Morphine is the standard of care in the treatment of pain, but if a patient has allergies or high opioid needs, ketamine is a great adjuvant analgesic.
Not really. The hallucinations associated with ketamine could be confused with mental status changes in this fragile population.
There are no specific populations that should avoid ketamine. Rather, the decision to avoid ketamine use is more individual and patient specific—such as in patients with increased intracranial pressure, cardiovascular disease, end-stage liver disease, or a history of psychosis.
Ketamine is contraindicated for patients with increased intracranial pressure. In addition, if the patient has a traumatic brain injury, administration of ketamine can make assessments challenging.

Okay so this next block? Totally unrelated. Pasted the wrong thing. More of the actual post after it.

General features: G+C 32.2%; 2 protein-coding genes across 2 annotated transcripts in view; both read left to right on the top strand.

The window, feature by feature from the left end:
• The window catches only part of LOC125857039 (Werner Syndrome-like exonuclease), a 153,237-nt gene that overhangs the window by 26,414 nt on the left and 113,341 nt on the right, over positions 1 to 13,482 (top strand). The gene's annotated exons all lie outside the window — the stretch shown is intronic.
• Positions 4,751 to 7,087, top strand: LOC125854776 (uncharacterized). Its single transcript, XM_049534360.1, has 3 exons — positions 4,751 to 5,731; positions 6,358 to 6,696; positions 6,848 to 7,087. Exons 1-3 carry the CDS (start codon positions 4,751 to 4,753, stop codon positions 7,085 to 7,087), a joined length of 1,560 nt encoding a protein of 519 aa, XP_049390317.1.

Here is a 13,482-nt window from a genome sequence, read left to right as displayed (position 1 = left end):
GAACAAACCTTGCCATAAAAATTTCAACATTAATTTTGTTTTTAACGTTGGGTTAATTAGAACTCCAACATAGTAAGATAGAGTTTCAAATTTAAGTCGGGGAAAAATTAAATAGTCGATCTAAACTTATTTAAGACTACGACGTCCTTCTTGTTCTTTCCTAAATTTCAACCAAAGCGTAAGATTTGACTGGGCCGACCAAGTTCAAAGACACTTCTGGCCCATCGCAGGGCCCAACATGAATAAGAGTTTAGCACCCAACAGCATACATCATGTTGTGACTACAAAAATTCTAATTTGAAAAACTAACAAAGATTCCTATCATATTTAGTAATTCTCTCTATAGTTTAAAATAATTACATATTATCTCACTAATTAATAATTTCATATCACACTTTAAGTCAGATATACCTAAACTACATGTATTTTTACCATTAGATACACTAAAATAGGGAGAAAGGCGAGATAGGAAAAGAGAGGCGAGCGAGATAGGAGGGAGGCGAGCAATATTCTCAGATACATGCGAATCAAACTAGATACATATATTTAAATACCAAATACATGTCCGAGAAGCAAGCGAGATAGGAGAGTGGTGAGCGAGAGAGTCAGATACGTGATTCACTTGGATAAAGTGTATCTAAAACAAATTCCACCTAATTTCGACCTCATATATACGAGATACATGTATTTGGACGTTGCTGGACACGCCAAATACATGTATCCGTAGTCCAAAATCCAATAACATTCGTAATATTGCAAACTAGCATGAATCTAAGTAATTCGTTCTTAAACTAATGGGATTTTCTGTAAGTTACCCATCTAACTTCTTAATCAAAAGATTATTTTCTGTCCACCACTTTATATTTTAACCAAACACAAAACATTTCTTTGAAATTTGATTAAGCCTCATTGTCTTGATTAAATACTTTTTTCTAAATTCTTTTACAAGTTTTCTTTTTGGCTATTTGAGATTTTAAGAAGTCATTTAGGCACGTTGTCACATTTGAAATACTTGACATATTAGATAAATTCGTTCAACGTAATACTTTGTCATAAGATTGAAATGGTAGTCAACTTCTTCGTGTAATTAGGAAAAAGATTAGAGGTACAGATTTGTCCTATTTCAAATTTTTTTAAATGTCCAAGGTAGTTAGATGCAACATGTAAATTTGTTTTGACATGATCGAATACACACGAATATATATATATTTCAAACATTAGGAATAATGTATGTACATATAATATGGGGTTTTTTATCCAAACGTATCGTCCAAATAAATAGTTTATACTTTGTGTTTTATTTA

Yes, it is very effective and appropriate for patients with chronic pain who have been receiving opioid therapy for a while. Consider ketamine for short-term use, as it can “reset” opioid receptor sites. Such as reset will allow the patient...